China is emphasizing "harmony" as an important concept for the development of human rights as it marks International Human Rights Day.
In the past two years China's top leaders have called for the building of a "harmonious society" at home, a "harmonious Asia" and a "harmonious world."
Chinese human rights experts believe that peace and security are invariably interlinked with human rights and the close relationship between a harmonious world and human rights can be a virtuous circle or a vicious spiral.
As Dong Yunhu, vice-president and secretary-general of the China Society for Human Rights Studies puts it in an era of globalization, "Harmony requires peace, security and a happy co-existence between different people, communities and nations."
Social harmony relies on justice and the right to development because both poverty and injustice were the roots of disharmony in the world, Dong says.
All disparities between nations, urban and rural areas and the rich and the poor could be attributed to neglect or ignorance of human rights, Dong said. The value of human rights was universal but the dynamics of its implementation varied in different countries.
"A country's human rights cause must be built upon the harmony of its internal social environment whereas the universal realization of human rights is impossible without the harmonious co-existence of all nations with different cultural, political and religious beliefs," Dong says.
Although the United Nations adopted the International Covenant on Civil and Political Rights and the International Covenant on Economic, Social and Cultural Rights 40 years ago, Dong points out that uneven global development during those years has resulted in more uncertainties affecting world peace, development and harmony.
Not all people, however, agree with Dong and other Chinese human rights experts.
James Oliver Williams, a US professor of political science at the North Carolina State University, believes that the concept of harmony reflects "different ideas of rights."
For most western countries, he argues, the principles embodied in the United Nations Universal Declaration of Human Rights were considered the minimum rights that all individuals desire and deserve, regardless of their different political, cultural and religious backgrounds.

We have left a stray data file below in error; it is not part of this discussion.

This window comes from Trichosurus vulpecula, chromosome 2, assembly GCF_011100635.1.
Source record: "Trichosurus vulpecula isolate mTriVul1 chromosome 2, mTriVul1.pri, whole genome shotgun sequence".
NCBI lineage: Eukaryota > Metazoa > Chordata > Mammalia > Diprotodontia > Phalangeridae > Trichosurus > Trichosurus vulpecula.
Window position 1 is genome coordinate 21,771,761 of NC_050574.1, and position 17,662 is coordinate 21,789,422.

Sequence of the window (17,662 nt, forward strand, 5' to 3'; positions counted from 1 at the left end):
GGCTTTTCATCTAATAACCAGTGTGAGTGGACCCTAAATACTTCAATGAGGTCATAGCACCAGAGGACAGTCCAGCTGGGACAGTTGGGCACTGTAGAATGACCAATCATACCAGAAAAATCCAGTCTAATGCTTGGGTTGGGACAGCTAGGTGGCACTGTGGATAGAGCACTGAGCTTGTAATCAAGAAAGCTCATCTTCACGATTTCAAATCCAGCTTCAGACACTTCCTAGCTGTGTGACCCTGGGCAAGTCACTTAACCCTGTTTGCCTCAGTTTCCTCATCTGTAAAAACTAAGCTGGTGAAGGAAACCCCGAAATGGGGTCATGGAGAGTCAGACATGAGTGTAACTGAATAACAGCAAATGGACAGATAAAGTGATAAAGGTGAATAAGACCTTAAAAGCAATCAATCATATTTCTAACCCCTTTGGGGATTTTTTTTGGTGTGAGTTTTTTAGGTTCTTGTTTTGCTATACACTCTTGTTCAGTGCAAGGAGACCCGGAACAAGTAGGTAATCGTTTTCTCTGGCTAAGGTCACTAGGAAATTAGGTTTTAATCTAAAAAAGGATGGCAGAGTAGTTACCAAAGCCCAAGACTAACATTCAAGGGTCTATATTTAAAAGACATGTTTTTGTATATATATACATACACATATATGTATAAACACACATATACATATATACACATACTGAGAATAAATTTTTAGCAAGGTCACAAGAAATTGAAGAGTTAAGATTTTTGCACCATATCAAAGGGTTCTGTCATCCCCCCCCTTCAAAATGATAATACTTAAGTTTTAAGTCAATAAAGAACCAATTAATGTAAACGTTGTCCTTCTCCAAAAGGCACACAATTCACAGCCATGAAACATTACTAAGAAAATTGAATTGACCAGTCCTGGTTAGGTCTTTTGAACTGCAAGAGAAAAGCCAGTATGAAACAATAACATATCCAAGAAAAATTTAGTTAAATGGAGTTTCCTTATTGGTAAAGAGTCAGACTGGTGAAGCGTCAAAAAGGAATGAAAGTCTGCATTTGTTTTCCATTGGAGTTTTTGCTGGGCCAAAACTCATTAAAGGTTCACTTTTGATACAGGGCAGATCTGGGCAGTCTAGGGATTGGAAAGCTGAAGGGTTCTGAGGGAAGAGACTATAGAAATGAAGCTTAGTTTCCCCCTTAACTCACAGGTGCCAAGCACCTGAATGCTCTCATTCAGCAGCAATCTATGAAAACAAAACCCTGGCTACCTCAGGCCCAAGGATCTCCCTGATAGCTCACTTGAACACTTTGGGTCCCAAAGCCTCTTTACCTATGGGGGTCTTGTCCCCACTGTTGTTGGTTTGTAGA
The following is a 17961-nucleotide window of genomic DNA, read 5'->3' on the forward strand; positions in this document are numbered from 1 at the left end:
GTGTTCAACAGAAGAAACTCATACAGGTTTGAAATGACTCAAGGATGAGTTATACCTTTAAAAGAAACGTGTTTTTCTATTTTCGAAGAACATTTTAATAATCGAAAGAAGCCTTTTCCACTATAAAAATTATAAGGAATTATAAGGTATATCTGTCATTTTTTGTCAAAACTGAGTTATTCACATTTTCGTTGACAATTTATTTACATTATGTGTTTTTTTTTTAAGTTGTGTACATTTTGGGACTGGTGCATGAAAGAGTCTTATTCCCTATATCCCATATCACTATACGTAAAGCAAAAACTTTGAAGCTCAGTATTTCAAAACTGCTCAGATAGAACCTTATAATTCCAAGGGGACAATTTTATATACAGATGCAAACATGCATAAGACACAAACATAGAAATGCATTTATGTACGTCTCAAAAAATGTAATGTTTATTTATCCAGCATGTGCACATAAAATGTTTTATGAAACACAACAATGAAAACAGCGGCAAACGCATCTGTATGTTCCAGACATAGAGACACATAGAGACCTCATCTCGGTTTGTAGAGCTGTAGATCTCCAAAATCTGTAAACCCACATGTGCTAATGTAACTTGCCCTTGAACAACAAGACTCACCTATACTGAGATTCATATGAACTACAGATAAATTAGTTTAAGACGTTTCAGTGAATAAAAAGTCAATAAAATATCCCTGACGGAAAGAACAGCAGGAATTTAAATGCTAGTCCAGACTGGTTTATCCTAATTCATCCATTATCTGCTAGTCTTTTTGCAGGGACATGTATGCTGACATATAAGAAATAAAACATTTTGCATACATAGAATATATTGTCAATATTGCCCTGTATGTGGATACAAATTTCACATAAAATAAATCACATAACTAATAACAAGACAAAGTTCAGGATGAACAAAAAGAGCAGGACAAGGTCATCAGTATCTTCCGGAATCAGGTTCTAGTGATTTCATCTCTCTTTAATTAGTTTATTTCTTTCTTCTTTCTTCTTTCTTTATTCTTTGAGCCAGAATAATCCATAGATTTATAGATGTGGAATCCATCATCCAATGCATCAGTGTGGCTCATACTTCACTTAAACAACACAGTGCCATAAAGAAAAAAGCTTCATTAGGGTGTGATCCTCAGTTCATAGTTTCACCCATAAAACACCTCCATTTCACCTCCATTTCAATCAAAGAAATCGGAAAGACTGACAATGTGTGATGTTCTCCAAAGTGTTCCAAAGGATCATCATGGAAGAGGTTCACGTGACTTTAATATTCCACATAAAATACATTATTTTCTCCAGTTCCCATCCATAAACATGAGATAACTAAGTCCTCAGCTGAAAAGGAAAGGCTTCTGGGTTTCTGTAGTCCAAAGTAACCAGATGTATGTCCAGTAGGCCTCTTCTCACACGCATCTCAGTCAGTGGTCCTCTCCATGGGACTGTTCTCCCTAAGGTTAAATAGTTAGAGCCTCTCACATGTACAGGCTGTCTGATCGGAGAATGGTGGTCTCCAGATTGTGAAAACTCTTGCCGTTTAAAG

However, citing Asian values as contradictory to the western notion of universality, Williams says in Asian countries at large, "governments are keen to advocate cultural factors as playing a role in universal rights, acting on the principle that an individual's rights can conflict with the wider social harmony and stability."
In his view, unless an agreement is reached on these principles there would be little harmony on human rights among the major countries of the world. And the political systems that Williams sees as "non-democratic" are what he calls "a bigger impediment to human rights" than the cultural and social values system of a country.
But Dong disagrees and says, "If human rights were a vehicle then political liberties and socio-economic development are like the two wheels. The vehicle will overturn if they're unbalanced.
"A nation should not be engaged in the development of political power or liberties without considering its socio-economic development. If you go ahead there'll be social chaos and more human rights will be damaged as harmony is destroyed," Dong says.
"Human rights are abstract like the concept of fruit, which is a collective notion of an apple, pear or banana," Dong said. "But the United States just wants to push its ideal of human rights to the whole world as the standard of human rights fulfillment. It's like saying only a banana is a fruit but the apple and pear are not."
Education helps make human rights tangible and a way of life, according to Dong.
Education was for both government officials and ordinary people. For civilians they should be told their rights and duties whereas officeholders must be told from where their power is derived, he says.
Government officials must clearly understand that the power in their hands came from the people, who are the main body of power. Therefore their duty was to safeguard the people's rights rather than take it as privilege and abuse that power.
Whatever differences Dong and Williams hold dialogue is essential to mutual understanding about what human rights really means to different people.
(China Daily December 11, 2006)